After the "mandatory" altiroute done I now head east towards Cusco. Originally I though this would be only an "utilitarian" route with not much exciting to see but I turned out to be wrong. On the dark side of the things I also turn out to be too trusting and I (almost) get robbed.
My plan from Haquira is to make a detour to Cusco. Apart from having some of my things shipped there I of course want to see what is this grigo central of Peru about. But for story about that you will need to wait a bit more. Right now my immediate plan is to go to a village of Mara and then maybe start a descent down to a valley. From Haquira there are two roads to Mara and I obviously choose the one which is marked as less important on my map.
The road selection appears to be great. As soon as after a quick few kilometers get off the main road all the (small) traffic completely disappers. Instead, I am left alone on a narrow winding road that goes along the mountain. But mountains are not the major thing to observe today. No, in fact it is deep valleys which capture my eyes. Already from yesterday the scenery is slowly changing with deeper valleys, more vegeration and (as I get lower) higher temperatures.
While the road tries to go on contourlines around the mountain it does not manage to do this too well as it constantly goes up or down to avoid some cliffs. With the blazing Sun I am feeling too hot for the first time in over a week. But this does not matter as I continue to enjoy the great scenery.
Once I get to Mara I quickly find a restaurant to have a real (though late) lunch. Add a bit of shopping and I decide it is too soon to end just here. Instead I presume I can get some great mileage (and advantage for tomorrow's climb) by descending right now. In practice I quickly learn that this might not have been the brightest idea -- the road road is super busy with trucks and the road turns mudcrap after a few passing watering trucks. Moreover, I am delayed a bit more by road workers who are actively working on smoothening the surface. All in all, my descent is far slower than I imagined (but let's face it, I imagined that there might be a pavement on this major road). On the great side of news, I manage to find a great camping spot by taking the first track road I spot and going on it a few hundred meters below the road. This is my first time from before La Paz that I sleep under 3300m!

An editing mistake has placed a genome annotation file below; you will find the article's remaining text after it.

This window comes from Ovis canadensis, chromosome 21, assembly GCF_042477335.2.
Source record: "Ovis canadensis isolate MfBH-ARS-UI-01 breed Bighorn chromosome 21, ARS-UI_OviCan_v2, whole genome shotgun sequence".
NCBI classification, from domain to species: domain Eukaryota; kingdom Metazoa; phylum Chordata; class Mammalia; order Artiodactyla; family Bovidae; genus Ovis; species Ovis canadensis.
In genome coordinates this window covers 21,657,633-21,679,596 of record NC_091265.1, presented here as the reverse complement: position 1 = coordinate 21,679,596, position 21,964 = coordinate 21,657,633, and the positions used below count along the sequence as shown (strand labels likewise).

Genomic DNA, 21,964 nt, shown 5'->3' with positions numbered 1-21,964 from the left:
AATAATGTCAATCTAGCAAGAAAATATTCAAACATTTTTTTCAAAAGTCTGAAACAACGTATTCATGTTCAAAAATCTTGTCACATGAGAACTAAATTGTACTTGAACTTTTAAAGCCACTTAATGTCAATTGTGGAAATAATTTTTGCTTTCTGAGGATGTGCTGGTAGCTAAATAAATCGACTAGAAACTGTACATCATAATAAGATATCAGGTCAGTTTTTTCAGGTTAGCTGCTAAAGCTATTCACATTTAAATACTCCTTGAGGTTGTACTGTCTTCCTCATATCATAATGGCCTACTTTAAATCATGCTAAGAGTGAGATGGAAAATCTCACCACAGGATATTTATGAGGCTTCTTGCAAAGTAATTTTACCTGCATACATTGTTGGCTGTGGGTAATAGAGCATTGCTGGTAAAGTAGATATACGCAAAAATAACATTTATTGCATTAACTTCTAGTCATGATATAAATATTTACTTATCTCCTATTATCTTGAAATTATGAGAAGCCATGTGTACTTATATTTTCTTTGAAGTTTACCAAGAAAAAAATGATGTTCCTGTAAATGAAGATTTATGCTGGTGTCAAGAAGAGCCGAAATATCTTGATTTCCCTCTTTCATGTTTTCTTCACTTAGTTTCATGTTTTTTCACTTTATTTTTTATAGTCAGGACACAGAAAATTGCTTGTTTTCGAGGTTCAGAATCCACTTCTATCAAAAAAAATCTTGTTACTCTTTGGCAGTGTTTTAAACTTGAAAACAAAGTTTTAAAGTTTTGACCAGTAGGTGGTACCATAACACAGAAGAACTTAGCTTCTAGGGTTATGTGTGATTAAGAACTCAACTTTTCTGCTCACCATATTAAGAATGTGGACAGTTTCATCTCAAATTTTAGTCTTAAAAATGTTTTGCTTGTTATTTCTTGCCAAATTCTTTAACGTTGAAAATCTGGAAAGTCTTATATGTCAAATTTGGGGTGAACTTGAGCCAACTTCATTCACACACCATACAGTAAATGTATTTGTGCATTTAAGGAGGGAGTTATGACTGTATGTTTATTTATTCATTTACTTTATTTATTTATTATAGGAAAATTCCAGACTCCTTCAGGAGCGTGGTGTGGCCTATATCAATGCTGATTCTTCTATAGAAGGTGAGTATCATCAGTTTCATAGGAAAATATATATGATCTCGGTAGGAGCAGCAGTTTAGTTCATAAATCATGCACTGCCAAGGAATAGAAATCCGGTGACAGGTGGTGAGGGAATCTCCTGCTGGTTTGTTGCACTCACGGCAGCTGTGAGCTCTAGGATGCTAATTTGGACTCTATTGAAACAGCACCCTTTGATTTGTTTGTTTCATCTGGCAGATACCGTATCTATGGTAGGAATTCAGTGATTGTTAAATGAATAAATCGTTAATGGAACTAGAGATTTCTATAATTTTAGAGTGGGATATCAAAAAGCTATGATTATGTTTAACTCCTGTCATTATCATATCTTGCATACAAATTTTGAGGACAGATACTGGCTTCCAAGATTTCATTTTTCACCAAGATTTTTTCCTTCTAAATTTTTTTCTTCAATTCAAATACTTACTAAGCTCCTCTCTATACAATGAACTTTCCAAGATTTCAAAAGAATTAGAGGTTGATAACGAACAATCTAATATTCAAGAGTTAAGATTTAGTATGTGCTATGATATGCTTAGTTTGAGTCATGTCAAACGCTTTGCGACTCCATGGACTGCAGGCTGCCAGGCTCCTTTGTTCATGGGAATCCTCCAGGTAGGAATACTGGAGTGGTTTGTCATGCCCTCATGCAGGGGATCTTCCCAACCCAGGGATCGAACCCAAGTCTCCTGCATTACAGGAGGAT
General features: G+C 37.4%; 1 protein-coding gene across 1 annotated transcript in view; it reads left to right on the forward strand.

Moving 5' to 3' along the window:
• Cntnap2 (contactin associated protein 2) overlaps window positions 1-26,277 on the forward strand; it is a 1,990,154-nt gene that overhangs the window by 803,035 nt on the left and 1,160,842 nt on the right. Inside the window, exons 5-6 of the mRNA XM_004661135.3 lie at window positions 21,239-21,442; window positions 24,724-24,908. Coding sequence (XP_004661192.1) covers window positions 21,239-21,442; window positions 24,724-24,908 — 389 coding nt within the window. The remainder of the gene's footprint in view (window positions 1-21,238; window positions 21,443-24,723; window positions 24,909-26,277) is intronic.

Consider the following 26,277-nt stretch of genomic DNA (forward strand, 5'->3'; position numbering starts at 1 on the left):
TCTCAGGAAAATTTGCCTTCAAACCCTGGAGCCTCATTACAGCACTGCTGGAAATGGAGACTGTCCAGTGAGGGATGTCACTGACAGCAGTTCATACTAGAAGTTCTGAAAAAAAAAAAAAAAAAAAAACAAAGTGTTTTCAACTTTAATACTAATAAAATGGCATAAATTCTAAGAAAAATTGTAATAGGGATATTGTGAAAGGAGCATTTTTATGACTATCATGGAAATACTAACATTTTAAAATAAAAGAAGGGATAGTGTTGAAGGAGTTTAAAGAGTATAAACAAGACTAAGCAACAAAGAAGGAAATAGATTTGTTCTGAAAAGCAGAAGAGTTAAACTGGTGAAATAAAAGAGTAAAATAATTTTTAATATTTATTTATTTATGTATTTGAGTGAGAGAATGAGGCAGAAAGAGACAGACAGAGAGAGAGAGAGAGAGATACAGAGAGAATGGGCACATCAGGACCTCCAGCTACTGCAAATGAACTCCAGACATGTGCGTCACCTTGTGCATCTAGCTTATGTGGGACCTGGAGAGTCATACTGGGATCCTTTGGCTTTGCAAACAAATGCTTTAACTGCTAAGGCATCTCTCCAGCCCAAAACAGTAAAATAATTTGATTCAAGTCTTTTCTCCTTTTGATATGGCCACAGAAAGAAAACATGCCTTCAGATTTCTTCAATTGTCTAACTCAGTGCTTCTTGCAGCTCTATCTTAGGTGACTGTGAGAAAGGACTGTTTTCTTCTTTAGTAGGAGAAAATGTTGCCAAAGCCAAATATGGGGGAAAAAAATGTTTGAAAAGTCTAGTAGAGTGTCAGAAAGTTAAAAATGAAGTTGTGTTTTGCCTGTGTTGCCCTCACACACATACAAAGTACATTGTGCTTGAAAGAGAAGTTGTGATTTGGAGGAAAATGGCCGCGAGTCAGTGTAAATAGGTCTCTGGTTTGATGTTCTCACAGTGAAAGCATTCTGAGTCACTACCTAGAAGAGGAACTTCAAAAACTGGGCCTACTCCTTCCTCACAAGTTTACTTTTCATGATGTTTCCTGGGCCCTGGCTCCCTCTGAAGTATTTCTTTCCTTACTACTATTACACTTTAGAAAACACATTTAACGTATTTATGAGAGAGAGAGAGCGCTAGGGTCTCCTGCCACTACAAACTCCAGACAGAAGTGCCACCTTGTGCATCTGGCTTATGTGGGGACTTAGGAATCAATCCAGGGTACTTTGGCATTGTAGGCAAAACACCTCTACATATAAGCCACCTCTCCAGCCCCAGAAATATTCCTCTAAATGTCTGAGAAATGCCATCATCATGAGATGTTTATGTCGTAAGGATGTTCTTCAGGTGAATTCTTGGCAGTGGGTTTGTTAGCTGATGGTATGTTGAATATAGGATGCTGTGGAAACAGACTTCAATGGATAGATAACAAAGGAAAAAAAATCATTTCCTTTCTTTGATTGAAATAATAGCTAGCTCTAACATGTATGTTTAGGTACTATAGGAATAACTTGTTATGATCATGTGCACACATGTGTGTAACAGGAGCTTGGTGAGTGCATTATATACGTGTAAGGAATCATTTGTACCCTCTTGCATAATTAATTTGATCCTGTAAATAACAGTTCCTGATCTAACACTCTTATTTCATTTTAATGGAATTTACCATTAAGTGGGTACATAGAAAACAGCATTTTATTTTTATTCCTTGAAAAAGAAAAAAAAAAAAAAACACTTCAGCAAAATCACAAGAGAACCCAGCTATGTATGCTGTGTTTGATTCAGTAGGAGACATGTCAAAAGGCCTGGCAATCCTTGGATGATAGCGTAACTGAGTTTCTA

I start the day with finishing the descent down the valley. Then the climb starts and I feel myself hot, covered with the dust from passing trucks and bike covered in mud from the road. Basically, not something I would really like to remember. And while the mud stops a few kilometers before Capacmarca when the road gets suddenly paved the trucks and heat is still there. It is therefore a relief to get into Capacmarca and have some nice lunch.
Knowing the amount of nasty traffic on the main road I decide to take an alternative. This climbs and descents to Tahuya village and it is a really beautiful and solitary ride.
As Tahuya looks to be quite small from the distance I decide to stop and camp before it. And this is where all my nightmares start. As I am not camping stealthily at all I get a visitors in terms of two boys which are passing by. They are curious and want to know everything about my gear (which often includes price). Plus they warn me about "agentes malos" going on the road and try to invite me to their house but well, I won't really pack all my things now. So instead, they settle in my tent while playing with all the crap I have. As by now it is quite dark I decide to gently kick them out and wish goodnight.